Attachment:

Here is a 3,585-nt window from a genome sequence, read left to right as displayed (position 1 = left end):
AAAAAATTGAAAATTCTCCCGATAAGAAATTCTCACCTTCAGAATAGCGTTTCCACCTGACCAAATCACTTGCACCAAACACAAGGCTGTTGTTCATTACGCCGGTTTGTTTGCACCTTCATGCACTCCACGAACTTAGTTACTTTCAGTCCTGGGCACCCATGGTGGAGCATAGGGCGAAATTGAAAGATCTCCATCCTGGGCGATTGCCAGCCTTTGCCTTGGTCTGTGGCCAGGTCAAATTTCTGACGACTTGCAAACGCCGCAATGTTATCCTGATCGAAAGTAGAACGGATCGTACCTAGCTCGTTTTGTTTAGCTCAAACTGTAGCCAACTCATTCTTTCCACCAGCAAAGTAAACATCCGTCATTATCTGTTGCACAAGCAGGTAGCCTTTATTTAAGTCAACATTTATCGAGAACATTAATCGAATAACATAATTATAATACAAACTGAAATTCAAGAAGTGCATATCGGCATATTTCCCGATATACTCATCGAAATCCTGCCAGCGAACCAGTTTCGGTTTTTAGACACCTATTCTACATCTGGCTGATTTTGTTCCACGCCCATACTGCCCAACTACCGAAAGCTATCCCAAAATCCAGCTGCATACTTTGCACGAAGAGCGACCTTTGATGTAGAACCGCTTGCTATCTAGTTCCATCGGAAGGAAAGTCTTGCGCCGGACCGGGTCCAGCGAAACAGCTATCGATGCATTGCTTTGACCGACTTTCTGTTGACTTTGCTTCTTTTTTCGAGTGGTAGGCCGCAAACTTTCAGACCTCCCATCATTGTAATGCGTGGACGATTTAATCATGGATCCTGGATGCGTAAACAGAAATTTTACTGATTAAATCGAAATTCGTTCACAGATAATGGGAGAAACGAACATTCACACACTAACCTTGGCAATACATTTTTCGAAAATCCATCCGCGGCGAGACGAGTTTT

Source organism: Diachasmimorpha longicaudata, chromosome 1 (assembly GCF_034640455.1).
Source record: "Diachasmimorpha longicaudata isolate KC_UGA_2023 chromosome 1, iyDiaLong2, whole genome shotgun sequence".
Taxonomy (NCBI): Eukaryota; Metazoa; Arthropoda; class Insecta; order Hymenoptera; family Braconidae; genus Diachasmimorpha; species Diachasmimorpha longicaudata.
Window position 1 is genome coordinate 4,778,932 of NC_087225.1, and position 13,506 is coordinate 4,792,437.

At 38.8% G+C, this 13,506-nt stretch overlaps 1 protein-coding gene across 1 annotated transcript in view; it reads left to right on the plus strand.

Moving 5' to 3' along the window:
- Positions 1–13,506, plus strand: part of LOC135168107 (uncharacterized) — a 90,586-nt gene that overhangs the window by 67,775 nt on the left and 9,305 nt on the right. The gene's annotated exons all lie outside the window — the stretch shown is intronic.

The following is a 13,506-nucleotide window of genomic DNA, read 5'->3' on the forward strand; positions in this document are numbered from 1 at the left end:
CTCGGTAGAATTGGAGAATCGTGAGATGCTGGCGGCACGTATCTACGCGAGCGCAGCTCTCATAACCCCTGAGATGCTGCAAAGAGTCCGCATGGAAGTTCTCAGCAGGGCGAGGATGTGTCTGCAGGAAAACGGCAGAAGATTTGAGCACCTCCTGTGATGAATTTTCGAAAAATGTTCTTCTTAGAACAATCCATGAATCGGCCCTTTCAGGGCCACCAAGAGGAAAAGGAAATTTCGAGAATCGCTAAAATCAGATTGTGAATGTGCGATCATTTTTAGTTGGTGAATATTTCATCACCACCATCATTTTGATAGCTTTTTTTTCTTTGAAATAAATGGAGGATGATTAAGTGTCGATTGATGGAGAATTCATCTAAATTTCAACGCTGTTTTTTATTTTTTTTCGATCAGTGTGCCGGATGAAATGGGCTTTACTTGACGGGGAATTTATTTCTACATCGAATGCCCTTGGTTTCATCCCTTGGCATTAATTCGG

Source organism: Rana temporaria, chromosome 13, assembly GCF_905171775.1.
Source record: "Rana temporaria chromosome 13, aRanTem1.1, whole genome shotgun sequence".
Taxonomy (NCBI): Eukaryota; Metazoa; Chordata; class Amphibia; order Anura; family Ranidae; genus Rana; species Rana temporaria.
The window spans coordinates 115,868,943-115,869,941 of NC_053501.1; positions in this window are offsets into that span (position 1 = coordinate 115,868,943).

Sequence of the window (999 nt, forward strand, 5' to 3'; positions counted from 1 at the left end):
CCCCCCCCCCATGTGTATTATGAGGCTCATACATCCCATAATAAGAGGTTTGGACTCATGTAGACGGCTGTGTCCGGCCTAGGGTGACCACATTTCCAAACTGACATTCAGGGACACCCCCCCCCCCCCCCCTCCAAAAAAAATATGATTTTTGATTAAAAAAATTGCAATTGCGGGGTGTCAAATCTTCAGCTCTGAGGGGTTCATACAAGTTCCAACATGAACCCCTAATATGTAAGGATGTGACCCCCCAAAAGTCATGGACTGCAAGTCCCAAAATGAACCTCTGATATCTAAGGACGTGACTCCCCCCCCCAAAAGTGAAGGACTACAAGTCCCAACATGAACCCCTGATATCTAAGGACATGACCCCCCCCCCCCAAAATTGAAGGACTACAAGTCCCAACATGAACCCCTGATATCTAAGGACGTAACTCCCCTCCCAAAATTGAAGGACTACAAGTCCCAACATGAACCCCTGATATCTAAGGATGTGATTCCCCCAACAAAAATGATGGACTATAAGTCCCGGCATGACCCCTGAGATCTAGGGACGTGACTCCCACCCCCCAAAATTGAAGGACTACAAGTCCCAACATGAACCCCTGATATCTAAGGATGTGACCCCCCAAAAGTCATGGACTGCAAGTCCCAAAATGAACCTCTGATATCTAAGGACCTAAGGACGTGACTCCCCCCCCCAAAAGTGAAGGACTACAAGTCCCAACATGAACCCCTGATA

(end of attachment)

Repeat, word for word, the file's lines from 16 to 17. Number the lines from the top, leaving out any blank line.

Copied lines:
Sequence of the window (999 nt, forward strand, 5' to 3'; positions counted from 1 at the left end):
CCCCCCCCCCATGTGTATTATGAGGCTCATACATCCCATAATAAGAGGTTTGGACTCATGTAGACGGCTGTGTCCGGCCTAGGGTGACCACATTTCCAAACTGACATTCAGGGACACCCCCCCCCCCCCCCCTCCAAAAAAAATATGATTTTTGATTAAAAAAATTGCAATTGCGGGGTGTCAAATCTTCAGCTCTGAGGGGTTCATACAAGTTCCAACATGAACCCCTAATATGTAAGGATGTGACCCCCCAAAAGTCATGGACTGCAAGTCCCAAAATGAACCTCTGATATCTAAGGACGTGACTCCCCCCCCCAAAAGTGAAGGACTACAAGTCCCAACATGAACCCCTGATATCTAAGGACATGACCCCCCCCCCCCAAAATTGAAGGACTACAAGTCCCAACATGAACCCCTGATATCTAAGGACGTAACTCCCCTCCCAAAATTGAAGGACTACAAGTCCCAACATGAACCCCTGATATCTAAGGATGTGATTCCCCCAACAAAAATGATGGACTATAAGTCCCGGCATGACCCCTGAGATCTAGGGACGTGACTCCCACCCCCCAAAATTGAAGGACTACAAGTCCCAACATGAACCCCTGATATCTAAGGATGTGACCCCCCAAAAGTCATGGACTGCAAGTCCCAAAATGAACCTCTGATATCTAAGGACCTAAGGACGTGACTCCCCCCCCCAAAAGTGAAGGACTACAAGTCCCAACATGAACCCCTGATA